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Together, the City of Taylorsville and Spencer County Fiscal Court have paid an engineering firm $44,647.62 to conduct a drainage study on Houston Court, but a couple of city commissioners believe they have little to nothing to show for their money.
Commissioner Ellen Redmon, who lives on Houston Court, asked for a status report on the project during last Tuesday night’s City Commission meeting.
“I’m wondering where we stood,” Redmon said. “We’ve got another bill to pay ... how much more are we going to be spending before we know if we’re getting any money?”
The city and county contracted the Frankfort engineering firm DLZ to complete the drainage study in 2010. The firm has also been assisting the city with its application that will ultimately be submitted to the Federal Emergency Management Agency to determine if Taylorsville will be awarded $1 million in grant funds — the money Redmon referenced — to address the Houston Court drainage issues as well as some levee concerns.
If awarded, expenses up to this point will be reimbursed from the grant funds, Mayor Don Pay said.
Redmon suggested the city set up a status meeting with the firm.
“We need to get together and have a meeting,” she said. “Either we get the grant or we find the money to fix it. It needs to be fixed. How many more DLZ invoices are we going to get before we step up and say something’s got to give?”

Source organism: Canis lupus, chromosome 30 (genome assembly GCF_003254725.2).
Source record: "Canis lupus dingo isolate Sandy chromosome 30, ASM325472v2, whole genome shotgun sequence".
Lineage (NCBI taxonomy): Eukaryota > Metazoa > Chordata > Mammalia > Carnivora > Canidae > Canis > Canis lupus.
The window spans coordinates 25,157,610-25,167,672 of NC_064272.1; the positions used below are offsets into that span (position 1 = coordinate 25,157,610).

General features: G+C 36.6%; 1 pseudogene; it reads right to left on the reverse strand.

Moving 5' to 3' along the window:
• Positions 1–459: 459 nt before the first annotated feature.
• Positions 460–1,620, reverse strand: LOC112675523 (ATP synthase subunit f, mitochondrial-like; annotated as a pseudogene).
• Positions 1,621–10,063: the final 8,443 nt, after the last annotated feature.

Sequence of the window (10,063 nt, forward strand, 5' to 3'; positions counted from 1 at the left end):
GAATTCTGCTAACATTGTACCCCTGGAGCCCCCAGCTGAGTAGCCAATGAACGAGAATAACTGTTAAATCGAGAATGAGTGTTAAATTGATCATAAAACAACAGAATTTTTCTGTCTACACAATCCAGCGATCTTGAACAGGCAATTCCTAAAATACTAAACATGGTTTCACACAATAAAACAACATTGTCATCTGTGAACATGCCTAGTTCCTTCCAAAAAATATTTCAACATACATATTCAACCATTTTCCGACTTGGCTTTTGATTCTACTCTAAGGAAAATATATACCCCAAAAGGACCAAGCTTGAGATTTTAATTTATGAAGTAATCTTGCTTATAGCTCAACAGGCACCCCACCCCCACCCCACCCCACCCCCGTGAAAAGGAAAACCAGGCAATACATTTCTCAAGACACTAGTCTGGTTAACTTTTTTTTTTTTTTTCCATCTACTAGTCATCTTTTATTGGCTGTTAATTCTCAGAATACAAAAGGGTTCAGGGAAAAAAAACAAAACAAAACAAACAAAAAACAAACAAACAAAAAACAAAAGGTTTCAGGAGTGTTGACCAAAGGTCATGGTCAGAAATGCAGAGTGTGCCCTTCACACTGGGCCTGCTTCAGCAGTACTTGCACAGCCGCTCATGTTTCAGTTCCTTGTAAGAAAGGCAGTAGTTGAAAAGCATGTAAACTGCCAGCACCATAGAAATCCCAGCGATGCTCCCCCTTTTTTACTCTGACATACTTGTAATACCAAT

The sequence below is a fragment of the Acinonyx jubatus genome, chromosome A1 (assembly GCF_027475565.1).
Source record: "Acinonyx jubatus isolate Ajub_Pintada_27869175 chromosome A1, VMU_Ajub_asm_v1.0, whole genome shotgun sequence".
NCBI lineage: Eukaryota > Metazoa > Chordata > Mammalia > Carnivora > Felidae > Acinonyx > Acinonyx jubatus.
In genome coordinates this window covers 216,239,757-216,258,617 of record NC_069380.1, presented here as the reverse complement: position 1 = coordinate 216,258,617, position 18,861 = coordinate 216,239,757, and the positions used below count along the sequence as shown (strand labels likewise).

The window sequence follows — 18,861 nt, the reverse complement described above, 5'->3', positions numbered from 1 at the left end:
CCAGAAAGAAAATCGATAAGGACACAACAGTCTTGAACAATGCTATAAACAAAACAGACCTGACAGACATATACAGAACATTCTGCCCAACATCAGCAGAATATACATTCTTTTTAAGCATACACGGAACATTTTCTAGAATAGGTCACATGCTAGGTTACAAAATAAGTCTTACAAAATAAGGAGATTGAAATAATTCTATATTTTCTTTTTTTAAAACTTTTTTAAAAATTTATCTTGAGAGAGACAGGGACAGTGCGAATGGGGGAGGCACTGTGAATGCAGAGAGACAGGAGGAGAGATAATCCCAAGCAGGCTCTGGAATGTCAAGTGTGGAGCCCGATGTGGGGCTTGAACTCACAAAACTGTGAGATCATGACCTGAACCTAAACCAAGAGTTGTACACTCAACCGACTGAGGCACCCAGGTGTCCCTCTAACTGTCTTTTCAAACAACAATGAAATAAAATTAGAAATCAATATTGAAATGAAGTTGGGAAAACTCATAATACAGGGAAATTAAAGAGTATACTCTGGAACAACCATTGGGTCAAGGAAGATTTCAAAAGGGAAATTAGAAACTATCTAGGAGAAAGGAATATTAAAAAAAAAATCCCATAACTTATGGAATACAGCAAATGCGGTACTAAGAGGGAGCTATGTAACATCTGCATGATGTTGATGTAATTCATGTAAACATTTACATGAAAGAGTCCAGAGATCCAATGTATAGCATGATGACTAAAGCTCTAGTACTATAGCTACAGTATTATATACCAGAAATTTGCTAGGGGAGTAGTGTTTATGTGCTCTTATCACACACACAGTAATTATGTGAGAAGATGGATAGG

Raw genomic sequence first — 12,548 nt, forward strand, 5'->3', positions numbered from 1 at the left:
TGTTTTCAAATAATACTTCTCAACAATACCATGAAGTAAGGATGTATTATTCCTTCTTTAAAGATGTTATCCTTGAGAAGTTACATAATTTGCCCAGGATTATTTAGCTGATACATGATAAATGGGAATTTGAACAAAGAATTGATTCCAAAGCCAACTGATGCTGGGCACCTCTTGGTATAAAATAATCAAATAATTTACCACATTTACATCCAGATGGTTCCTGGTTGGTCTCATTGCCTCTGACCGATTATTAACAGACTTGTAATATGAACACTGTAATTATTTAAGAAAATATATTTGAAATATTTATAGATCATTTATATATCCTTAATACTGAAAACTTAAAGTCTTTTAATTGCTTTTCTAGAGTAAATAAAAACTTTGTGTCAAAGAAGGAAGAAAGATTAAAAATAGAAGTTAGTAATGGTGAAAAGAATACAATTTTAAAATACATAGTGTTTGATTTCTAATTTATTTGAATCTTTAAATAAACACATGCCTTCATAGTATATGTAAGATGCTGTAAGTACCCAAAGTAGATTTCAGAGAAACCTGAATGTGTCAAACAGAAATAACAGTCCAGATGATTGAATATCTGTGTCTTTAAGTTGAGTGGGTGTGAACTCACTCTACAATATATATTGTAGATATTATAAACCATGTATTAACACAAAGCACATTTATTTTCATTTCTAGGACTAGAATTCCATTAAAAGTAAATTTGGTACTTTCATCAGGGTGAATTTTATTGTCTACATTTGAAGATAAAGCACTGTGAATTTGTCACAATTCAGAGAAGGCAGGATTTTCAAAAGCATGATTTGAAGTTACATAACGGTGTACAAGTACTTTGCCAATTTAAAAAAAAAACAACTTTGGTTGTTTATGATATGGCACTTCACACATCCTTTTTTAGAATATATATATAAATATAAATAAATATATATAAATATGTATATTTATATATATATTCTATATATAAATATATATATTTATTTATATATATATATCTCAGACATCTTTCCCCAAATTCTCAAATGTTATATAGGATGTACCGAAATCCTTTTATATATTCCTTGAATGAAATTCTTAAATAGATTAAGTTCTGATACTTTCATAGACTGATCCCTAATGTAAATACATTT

The invoice approved during Tuesday’s meeting was the 13th paid since the contract began.
The city and county agreed to split initial costs up to $44,793.72. The 13th invoice brings the total amount paid to within $146 of that cap with no resolution in sight.
Redmon made a motion to ask for a hearing with FEMA, the U.S. Army Corps of Engineers, DLZ, Spencer County, Kentucky Emergency Management and the levee commission. Commissioner Kathy Spears seconded the motion, which passed unanimously, 4-0. Commissioner Beverly Ingram was absent from the meeting.
The commission asked City Clerk Steve Biven to tentatively schedule that joint meeting in the third week of January 2014.
Pay pointed out that if the city was not awarded the grand funding, it would be out the costs thus far.
“If we shut this show down, we’re out $44,000, or half of that,” Pay said.
Commissioner Jack Proctor suggested that the city look into the option of parting ways with DLZ.
“Is our option to get rid of DLZ and go to someone else?” Proctor said. “We may have our wagon hitched to the wrong cart. You never sit on an deal for [three] years when you’re paying for something and not getting anything.”
Public comment removed?
Typically, on City Commission agendas for regular meetings, a time period is allowed for comments from citizens. Those citizens are required to sign up to speak by the Friday prior to the Tuesday meeting and are usually given three minutes to address the commission.
However, the comments from citizens section was notably absent from Tuesday’s meeting and agenda.
As the meeting was starting, Lawrence Trageser made it known that he had requested to be on the agenda to speak, but was not listed. Trageser persisted in asking for an explanation, but was only “warned” by Mayor Don Pay that the meeting had already started.
After Tuesday’s meeting, Evelyn McKemie told The Spencer Magnet she had also requested to be put on Tuesday’s agenda, but was not on the agenda and was not given any explanation as to why.
Public agencies are not required by law to hear public comment. However, it has been a common practice of the city commission up to this point.